Filmmaking | Interviews

Knowing Talent

1 Aug , 2005  

Written by Sara Faith Alterman | Posted by:

What are casting directors really thinking when you go in for an audition? It's not as scary as you think as you'll learn in this interview with casting veteran Maura Tighe.

Established in 1994, Maura Tighe Casting (formerly Tighe & Doyle Casting) is one of the Boston-area heavyweights. With credits such as "Lemony Snicket’s A Series of Unfortunate Events," "State and Main," and "Queer Eye for the Straight Guy" on her resume’, casting director Maura Tighe has certainly honed her talent for recognizing…talent. But not only is she interested in finding actors for opportunities; she’s dedicated to creating opportunities for actors. As a member of the recently founded Massachusetts Production Coalition, Tighe has joined forces with other members of the local film and television community in the hopes of rousing state legislature into taking an interest in what could be a fertile and profitable industry.

Sara Faith Alterman: What does it take to be a casting director? Any particular background?

Maura Tighe: I have a BFA from Emerson College. I did mostly theatre directing when I was younger — I moved to New York City. I worked in theatre, but still needed a job to keep the wolves away from the door, because theatre didn’t pay anything! So I actually met someone at a party who did this; they said it was really fun, that I’d get to work with actors, and that they knew someone who was hiring! So I went to that interview, got a job as an assistant, and just worked in New York doing casting, agenting, getting involved with commercials and films. I didn’t have any of that in my background, and I didn’t even know that much about it. It’s very specialized.

SFA: Do you remember any of those early film or commercial shoots?

Tighe: I can remember doing a lot of work right off the bat for Digital. I had no idea what I was doing! I would literally call actors out of a book, and I didn’t know if they were good or not; I would hold my breath when they walked through the door. I was horrified when I first moved back to Boston because there aren’t agents here. In New York, you work through agents, develop relationships with them. You trust them to send you good actors. And there are lots of opportunities in New York to go see actors, in showcases, etc. Here, there were theatre actors who don’t really do on-camera stuff. So it was a challenge to try and find actors. I was horrified at how hard it was; they weren’t readily available.

SFA: How has the industry changed since your early days as a casting director?

Tighe: You still have to do a lot more work here [in Boston] than you do in New York. There’s still no good agent system here, unless you’re looking for models or kids. There’s nobody representing talent. A lot of the talent here try to represent themselves, but often they don’t really understand how to do that, and keep track of their schedules, so as a casting director you really have to go out and see a lot of theatre, and beg those theatre people to come to commercial auditions. There’s still a divide here of people who do theatre who don’t ever come in the door to my office.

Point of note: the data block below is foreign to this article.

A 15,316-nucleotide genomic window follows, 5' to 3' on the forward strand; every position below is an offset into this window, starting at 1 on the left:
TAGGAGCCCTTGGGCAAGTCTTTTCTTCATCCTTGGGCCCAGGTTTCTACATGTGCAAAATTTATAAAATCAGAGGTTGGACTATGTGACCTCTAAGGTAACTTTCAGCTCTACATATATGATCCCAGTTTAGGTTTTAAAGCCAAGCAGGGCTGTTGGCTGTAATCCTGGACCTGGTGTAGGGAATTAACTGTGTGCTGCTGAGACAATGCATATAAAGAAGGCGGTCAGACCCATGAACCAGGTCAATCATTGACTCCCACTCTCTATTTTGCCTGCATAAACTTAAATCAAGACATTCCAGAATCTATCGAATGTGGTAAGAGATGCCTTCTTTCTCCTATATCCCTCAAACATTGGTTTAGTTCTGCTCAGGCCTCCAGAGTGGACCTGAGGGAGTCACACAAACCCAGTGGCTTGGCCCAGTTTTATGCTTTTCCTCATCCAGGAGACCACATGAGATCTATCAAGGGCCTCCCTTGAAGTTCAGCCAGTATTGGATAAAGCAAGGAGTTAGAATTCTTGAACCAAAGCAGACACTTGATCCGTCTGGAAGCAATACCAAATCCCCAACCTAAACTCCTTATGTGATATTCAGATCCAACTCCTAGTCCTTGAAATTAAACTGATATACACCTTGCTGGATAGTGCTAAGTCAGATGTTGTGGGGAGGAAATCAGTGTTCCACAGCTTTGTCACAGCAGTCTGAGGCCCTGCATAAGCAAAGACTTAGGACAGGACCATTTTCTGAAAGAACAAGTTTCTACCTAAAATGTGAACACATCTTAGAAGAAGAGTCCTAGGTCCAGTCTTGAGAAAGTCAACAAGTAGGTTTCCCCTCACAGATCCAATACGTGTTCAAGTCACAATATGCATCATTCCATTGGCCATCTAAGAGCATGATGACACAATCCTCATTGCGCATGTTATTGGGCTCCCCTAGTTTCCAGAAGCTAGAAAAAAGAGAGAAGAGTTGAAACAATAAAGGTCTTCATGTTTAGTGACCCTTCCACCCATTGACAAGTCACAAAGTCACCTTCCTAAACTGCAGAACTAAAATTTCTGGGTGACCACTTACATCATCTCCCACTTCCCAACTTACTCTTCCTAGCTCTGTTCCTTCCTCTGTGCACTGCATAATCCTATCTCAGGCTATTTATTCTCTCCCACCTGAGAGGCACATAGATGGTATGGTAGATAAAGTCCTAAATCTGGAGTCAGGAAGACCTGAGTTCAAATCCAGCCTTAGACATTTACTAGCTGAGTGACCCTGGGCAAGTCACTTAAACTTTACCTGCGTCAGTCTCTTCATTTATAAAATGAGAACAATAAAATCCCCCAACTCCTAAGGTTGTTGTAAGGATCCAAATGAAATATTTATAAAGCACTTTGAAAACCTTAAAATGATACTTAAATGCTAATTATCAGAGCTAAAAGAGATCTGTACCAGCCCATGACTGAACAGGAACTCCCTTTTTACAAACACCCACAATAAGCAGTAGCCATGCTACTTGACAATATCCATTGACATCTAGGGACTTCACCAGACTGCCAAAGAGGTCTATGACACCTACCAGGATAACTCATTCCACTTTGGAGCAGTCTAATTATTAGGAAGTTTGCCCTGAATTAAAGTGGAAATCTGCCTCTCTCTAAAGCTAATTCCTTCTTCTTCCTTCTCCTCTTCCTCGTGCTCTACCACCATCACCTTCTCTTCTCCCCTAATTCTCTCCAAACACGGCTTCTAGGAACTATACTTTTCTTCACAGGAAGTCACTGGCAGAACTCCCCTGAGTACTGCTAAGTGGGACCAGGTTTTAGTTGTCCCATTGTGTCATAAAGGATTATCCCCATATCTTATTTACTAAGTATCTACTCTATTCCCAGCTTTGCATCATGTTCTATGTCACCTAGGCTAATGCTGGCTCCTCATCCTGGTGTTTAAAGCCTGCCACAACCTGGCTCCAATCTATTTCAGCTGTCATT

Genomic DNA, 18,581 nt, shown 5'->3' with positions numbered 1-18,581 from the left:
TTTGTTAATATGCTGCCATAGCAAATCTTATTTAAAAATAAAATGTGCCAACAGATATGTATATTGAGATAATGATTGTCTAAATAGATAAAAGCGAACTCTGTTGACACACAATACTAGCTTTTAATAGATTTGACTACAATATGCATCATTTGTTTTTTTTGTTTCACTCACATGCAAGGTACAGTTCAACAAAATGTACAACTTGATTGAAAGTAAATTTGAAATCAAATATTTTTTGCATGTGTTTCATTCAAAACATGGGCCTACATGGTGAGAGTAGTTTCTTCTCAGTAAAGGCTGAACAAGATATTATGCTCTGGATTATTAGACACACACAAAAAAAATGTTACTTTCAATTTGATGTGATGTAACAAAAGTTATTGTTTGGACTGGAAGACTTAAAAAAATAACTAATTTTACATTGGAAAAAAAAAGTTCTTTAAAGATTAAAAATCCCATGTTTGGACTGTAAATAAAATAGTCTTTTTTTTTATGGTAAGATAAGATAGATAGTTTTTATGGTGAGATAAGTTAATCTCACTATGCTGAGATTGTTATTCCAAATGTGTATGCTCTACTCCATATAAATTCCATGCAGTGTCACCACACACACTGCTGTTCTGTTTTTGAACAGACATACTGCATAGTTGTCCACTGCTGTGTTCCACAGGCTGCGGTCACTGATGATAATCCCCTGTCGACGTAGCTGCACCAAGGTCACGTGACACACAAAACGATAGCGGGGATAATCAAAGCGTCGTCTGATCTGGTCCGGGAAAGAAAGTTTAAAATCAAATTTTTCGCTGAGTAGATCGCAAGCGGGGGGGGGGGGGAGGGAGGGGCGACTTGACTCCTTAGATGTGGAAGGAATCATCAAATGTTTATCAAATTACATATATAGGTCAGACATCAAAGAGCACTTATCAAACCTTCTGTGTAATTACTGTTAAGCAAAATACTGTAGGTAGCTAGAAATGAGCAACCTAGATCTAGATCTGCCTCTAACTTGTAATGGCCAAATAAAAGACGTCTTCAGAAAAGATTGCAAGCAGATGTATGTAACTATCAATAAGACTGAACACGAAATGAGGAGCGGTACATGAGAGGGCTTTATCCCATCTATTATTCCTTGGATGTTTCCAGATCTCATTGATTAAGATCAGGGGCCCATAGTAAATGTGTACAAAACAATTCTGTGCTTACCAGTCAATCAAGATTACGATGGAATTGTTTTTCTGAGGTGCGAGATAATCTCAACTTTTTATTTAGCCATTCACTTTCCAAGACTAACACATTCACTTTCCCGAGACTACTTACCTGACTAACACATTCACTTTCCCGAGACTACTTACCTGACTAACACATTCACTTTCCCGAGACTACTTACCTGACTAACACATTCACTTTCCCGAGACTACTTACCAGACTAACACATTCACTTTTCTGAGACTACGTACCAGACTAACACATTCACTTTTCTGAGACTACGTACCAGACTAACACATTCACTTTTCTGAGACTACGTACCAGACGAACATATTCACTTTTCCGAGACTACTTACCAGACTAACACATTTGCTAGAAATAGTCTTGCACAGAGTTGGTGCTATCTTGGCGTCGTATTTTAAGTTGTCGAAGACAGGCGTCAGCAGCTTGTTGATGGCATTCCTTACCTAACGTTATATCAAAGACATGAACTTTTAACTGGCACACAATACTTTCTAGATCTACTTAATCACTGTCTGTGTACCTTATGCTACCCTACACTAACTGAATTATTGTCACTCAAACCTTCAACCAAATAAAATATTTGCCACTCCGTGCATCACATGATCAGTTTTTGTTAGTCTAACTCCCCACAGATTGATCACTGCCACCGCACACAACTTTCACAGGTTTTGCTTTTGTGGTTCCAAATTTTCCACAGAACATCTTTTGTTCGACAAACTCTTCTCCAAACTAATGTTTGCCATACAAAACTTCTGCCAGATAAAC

SFA: Why do you think that is?

Tighe: I think they think it’s not for them. They don’t understand that it’s still acting. There are a handful of really good theatre actors here that also do commercials and industrials and film. But there is still a large group of theatre actors in town who don’t. You can only ask them once or twice.

SFA: Why is there no agency system in Massachusetts?

Tighe: I’ve been told that there’s a Blue Law on the Massachusetts books that prohibits anyone from taking a percentage of someone’s scale wage. So, if you were to work as an agent, you’d have to ask for "plus ten" on top of everything, and they don’t do that in all of the other major markets; Chicago, New York and L.A. So a producer that comes here would ask why it costs them more to cast here in Massachusetts. So the bigger the job, the higher the pay, and the harder it is for them to justify paying that additional percentage.

SFA: What are some of the other things keeping producers and filmmakers away from the Massachusetts market?

Tighe: It’s so difficult here to get permits and licensing, and locations. There’s no tax incentive. It’s so difficult to get cooperation from the state. It’s getting a little bit better.

SFA: Tell me about your agency.